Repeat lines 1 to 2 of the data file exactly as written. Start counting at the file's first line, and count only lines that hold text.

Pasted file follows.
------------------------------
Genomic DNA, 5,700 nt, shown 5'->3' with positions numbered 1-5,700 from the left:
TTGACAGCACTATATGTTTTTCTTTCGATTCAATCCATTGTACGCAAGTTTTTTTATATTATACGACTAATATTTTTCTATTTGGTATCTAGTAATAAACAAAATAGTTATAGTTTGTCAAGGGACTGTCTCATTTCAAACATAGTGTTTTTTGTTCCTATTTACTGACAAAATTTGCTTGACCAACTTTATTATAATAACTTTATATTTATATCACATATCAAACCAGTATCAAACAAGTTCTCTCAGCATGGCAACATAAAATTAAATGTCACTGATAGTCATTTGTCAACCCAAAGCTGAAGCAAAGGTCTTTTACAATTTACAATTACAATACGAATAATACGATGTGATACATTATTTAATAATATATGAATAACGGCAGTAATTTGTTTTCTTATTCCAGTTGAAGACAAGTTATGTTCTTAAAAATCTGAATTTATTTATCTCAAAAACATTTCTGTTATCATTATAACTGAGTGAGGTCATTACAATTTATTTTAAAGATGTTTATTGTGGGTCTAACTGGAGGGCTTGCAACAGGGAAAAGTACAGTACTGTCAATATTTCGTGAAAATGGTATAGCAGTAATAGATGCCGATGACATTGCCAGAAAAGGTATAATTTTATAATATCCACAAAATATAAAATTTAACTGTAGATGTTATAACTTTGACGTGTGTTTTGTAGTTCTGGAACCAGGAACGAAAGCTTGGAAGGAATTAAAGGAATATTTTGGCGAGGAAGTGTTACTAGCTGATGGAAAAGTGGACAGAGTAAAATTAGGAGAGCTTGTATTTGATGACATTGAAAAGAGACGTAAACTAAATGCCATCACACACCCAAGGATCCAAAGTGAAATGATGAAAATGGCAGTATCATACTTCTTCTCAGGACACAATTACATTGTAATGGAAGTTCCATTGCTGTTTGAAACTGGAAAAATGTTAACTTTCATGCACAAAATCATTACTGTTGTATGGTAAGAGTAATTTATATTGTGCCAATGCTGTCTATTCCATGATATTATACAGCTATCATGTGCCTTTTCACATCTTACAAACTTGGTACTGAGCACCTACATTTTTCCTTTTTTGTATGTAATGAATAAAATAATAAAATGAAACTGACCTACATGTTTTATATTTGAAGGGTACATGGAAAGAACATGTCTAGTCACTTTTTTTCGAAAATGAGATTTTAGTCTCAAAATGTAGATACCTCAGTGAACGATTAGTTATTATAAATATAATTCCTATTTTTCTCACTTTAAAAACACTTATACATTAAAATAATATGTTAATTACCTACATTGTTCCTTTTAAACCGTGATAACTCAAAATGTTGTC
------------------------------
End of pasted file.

Genomic DNA, 5,700 nt, shown 5'->3' with positions numbered 1-5,700 from the left:
TTGACAGCACTATATGTTTTTCTTTCGATTCAATCCATTGTACGCAAGTTTTTTTATATTATACGACTAATATTTTTCTATTTGGTATCTAGTAATAAACAAAATAGTTATAGTTTGTCAAGGGACTGTCTCATTTCAAACATAGTGTTTTTTGTTCCTATTTACTGACAAAATTTGCTTGACCAACTTTATTATAATAACTTTATATTTATATCACATATCAAACCAGTATCAAACAAGTTCTCTCAGCATGGCAACATAAAATTAAATGTCACTGATAGTCATTTGTCAACCCAAAGCTGAAGCAAAGGTCTTTTACAATTTACAATTACAATACGAATAATACGATGTGATACATTATTTAATAATATATGAATAACGGCAGTAATTTGTTTTCTTATTCCAGTTGAAGACAAGTTATGTTCTTAAAAATCTGAATTTATTTATCTCAAAAACATTTCTGTTATCATTATAACTGAGTGAGGTCATTACAATTTATTTTAAAGATGTTTATTGTGGGTCTAACTGGAGGGCTTGCAACAGGGAAAAGTACAGTACTGTCAATATTTCGTGAAAATGGTATAGCAGTAATAGATGCCGATGACATTGCCAGAAAAGGTATAATTTTATAATATCCACAAAATATAAAATTTAACTGTAGATGTTATAACTTTGACGTGTGTTTTGTAGTTCTGGAACCAGGAACGAAAGCTTGGAAGGAATTAAAGGAATATTTTGGCGAGGAAGTGTTACTAGCTGATGGAAAAGTGGACAGAGTAAAATTAGGAGAGCTTGTATTTGATGACATTGAAAAGAGACGTAAACTAAATGCCATCACACACCCAAGGATCCAAAGTGAAATGATGAAAATGGCAGTATCATACTTCTTCTCAGGACACAATTACATTGTAATGGAAGTTCCATTGCTGTTTGAAACTGGAAAAATGTTAACTTTCATGCACAAAATCATTACTGTTGTATGGTAAGAGTAATTTATATTGTGCCAATGCTGTCTATTCCATGATATTATACAGCTATCATGTGCCTTTTCACATCTTACAAACTTGGTACTGAGCACCTACATTTTTCCTTTTTTGTATGTAATGAATAAAATAATAAAATGAAACTGACCTACATGTTTTATATTTGAAGGGTACATGGAAAGAACATGTCTAGTCACTTTTTTTCGAAAATGAGATTTTAGTCTCAAAATGTAGATACCTCAGTGAACGATTAGTTATTATAAATATAATTCCTATTTTTCTCACTTTAAAAACACTTATACATTAAAATAATATGTTAATTACCTACATTGTTCCTTTTAAACCGTGATAACTCAAAATGTTGTC